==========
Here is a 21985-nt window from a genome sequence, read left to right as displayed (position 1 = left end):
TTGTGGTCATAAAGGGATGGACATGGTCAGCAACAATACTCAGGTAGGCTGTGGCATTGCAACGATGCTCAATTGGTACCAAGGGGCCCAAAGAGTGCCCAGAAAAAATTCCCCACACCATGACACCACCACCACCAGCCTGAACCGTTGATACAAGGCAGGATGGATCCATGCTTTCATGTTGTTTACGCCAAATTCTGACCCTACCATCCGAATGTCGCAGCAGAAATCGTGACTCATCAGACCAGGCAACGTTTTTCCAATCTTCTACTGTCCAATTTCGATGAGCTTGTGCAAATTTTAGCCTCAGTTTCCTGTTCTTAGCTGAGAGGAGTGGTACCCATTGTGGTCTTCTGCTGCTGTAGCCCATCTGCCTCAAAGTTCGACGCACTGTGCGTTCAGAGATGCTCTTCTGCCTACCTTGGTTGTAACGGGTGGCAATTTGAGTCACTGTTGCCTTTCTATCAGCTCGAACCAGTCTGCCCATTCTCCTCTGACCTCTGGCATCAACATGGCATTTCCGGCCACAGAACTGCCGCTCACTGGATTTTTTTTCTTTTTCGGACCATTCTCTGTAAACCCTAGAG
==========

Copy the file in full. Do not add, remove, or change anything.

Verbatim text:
Here is a 21985-nt window from a genome sequence, read left to right as displayed (position 1 = left end):
TTGTGGTCATAAAGGGATGGACATGGTCAGCAACAATACTCAGGTAGGCTGTGGCATTGCAACGATGCTCAATTGGTACCAAGGGGCCCAAAGAGTGCCCAGAAAAAATTCCCCACACCATGACACCACCACCACCAGCCTGAACCGTTGATACAAGGCAGGATGGATCCATGCTTTCATGTTGTTTACGCCAAATTCTGACCCTACCATCCGAATGTCGCAGCAGAAATCGTGACTCATCAGACCAGGCAACGTTTTTCCAATCTTCTACTGTCCAATTTCGATGAGCTTGTGCAAATTTTAGCCTCAGTTTCCTGTTCTTAGCTGAGAGGAGTGGTACCCATTGTGGTCTTCTGCTGCTGTAGCCCATCTGCCTCAAAGTTCGACGCACTGTGCGTTCAGAGATGCTCTTCTGCCTACCTTGGTTGTAACGGGTGGCAATTTGAGTCACTGTTGCCTTTCTATCAGCTCGAACCAGTCTGCCCATTCTCCTCTGACCTCTGGCATCAACATGGCATTTCCGGCCACAGAACTGCCGCTCACTGGATTTTTTTTCTTTTTCGGACCATTCTCTGTAAACCCTAGAG